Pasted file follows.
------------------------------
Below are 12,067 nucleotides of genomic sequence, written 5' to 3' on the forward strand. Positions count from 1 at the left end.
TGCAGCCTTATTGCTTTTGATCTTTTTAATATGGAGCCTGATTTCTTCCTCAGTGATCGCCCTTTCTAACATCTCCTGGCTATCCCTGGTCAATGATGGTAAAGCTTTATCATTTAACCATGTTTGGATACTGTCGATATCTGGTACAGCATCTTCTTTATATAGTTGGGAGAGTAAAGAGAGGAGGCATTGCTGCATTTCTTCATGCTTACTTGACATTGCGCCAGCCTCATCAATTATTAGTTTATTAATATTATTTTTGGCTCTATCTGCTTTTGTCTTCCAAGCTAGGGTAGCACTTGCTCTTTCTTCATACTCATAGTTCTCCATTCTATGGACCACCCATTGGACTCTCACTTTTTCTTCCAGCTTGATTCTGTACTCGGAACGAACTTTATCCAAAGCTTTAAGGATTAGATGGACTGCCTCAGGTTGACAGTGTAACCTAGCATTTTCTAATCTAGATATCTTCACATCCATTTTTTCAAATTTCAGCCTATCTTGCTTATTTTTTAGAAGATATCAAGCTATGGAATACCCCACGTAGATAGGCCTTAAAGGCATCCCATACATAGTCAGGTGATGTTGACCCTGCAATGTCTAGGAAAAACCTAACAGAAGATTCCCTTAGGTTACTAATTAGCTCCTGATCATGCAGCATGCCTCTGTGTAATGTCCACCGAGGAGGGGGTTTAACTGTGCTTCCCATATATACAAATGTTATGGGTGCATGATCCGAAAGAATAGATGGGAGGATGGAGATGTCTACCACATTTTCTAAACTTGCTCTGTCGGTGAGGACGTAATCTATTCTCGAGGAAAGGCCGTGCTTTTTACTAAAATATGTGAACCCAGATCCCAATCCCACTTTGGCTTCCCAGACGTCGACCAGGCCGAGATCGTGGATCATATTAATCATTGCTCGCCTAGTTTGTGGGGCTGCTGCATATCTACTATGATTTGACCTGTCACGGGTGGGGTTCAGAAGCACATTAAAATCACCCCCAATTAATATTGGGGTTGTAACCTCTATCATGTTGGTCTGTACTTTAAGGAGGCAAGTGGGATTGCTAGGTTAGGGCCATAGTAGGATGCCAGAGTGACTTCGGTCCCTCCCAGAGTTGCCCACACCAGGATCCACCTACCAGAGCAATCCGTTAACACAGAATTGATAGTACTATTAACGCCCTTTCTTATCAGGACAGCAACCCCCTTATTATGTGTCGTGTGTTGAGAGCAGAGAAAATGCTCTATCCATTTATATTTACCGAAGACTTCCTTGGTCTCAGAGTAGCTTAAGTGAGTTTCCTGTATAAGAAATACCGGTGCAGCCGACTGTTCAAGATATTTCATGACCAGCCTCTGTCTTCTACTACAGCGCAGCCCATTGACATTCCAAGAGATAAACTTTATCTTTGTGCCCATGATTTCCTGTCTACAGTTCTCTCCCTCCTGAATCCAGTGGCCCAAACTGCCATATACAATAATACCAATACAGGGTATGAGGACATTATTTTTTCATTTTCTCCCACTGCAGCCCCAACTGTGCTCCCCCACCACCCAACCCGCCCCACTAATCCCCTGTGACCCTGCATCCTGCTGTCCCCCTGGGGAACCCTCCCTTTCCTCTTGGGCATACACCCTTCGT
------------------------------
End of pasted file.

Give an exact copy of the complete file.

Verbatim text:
Below are 12,067 nucleotides of genomic sequence, written 5' to 3' on the forward strand. Positions count from 1 at the left end.
TGCAGCCTTATTGCTTTTGATCTTTTTAATATGGAGCCTGATTTCTTCCTCAGTGATCGCCCTTTCTAACATCTCCTGGCTATCCCTGGTCAATGATGGTAAAGCTTTATCATTTAACCATGTTTGGATACTGTCGATATCTGGTACAGCATCTTCTTTATATAGTTGGGAGAGTAAAGAGAGGAGGCATTGCTGCATTTCTTCATGCTTACTTGACATTGCGCCAGCCTCATCAATTATTAGTTTATTAATATTATTTTTGGCTCTATCTGCTTTTGTCTTCCAAGCTAGGGTAGCACTTGCTCTTTCTTCATACTCATAGTTCTCCATTCTATGGACCACCCATTGGACTCTCACTTTTTCTTCCAGCTTGATTCTGTACTCGGAACGAACTTTATCCAAAGCTTTAAGGATTAGATGGACTGCCTCAGGTTGACAGTGTAACCTAGCATTTTCTAATCTAGATATCTTCACATCCATTTTTTCAAATTTCAGCCTATCTTGCTTATTTTTTAGAAGATATCAAGCTATGGAATACCCCACGTAGATAGGCCTTAAAGGCATCCCATACATAGTCAGGTGATGTTGACCCTGCAATGTCTAGGAAAAACCTAACAGAAGATTCCCTTAGGTTACTAATTAGCTCCTGATCATGCAGCATGCCTCTGTGTAATGTCCACCGAGGAGGGGGTTTAACTGTGCTTCCCATATATACAAATGTTATGGGTGCATGATCCGAAAGAATAGATGGGAGGATGGAGATGTCTACCACATTTTCTAAACTTGCTCTGTCGGTGAGGACGTAATCTATTCTCGAGGAAAGGCCGTGCTTTTTACTAAAATATGTGAACCCAGATCCCAATCCCACTTTGGCTTCCCAGACGTCGACCAGGCCGAGATCGTGGATCATATTAATCATTGCTCGCCTAGTTTGTGGGGCTGCTGCATATCTACTATGATTTGACCTGTCACGGGTGGGGTTCAGAAGCACATTAAAATCACCCCCAATTAATATTGGGGTTGTAACCTCTATCATGTTGGTCTGTACTTTAAGGAGGCAAGTGGGATTGCTAGGTTAGGGCCATAGTAGGATGCCAGAGTGACTTCGGTCCCTCCCAGAGTTGCCCACACCAGGATCCACCTACCAGAGCAATCCGTTAACACAGAATTGATAGTACTATTAACGCCCTTTCTTATCAGGACAGCAACCCCCTTATTATGTGTCGTGTGTTGAGAGCAGAGAAAATGCTCTATCCATTTATATTTACCGAAGACTTCCTTGGTCTCAGAGTAGCTTAAGTGAGTTTCCTGTATAAGAAATACCGGTGCAGCCGACTGTTCAAGATATTTCATGACCAGCCTCTGTCTTCTACTACAGCGCAGCCCATTGACATTCCAAGAGATAAACTTTATCTTTGTGCCCATGATTTCCTGTCTACAGTTCTCTCCCTCCTGAATCCAGTGGCCCAAACTGCCATATACAATAATACCAATACAGGGTATGAGGACATTATTTTTTCATTTTCTCCCACTGCAGCCCCAACTGTGCTCCCCCACCACCCAACCCGCCCCACTAATCCCCTGTGACCCTGCATCCTGCTGTCCCCCTGGGGAACCCTCCCTTTCCTCTTGGGCATACACCCTTCGT